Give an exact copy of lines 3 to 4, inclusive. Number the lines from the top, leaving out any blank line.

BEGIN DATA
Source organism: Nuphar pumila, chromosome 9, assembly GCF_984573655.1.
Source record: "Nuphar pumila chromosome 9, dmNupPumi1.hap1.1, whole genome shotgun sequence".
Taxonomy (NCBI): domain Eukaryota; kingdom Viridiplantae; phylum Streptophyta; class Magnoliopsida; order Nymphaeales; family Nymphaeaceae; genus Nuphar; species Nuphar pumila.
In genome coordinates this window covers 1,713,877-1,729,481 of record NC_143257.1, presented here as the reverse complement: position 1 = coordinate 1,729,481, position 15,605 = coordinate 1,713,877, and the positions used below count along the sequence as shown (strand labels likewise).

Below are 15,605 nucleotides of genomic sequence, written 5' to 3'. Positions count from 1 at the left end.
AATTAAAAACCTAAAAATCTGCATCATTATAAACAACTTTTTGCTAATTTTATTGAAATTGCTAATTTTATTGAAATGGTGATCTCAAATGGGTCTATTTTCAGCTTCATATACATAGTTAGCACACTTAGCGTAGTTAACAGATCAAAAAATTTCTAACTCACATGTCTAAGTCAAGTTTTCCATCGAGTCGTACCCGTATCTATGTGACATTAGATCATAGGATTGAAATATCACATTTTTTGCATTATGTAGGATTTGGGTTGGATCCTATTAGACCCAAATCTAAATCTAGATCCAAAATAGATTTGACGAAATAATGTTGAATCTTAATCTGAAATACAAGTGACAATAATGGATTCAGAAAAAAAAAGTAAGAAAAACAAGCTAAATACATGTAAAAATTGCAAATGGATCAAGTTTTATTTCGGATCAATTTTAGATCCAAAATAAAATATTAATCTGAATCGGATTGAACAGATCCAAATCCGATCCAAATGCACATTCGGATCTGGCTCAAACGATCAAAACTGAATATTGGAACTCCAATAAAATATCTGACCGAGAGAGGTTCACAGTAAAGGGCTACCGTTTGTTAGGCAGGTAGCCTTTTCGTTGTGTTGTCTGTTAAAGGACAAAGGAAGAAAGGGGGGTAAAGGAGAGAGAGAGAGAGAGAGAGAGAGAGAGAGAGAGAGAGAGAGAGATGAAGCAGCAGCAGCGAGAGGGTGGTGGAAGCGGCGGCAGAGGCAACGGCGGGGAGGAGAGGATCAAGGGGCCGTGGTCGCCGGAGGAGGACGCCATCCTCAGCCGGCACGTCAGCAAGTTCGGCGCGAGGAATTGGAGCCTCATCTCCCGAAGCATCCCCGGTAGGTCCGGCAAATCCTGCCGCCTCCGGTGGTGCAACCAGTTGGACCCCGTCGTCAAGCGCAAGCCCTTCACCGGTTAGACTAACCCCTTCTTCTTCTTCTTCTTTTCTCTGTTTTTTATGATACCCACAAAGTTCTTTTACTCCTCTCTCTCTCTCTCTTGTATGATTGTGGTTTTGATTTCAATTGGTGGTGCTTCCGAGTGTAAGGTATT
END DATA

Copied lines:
Taxonomy (NCBI): domain Eukaryota; kingdom Viridiplantae; phylum Streptophyta; class Magnoliopsida; order Nymphaeales; family Nymphaeaceae; genus Nuphar; species Nuphar pumila.
In genome coordinates this window covers 1,713,877-1,729,481 of record NC_143257.1, presented here as the reverse complement: position 1 = coordinate 1,729,481, position 15,605 = coordinate 1,713,877, and the positions used below count along the sequence as shown (strand labels likewise).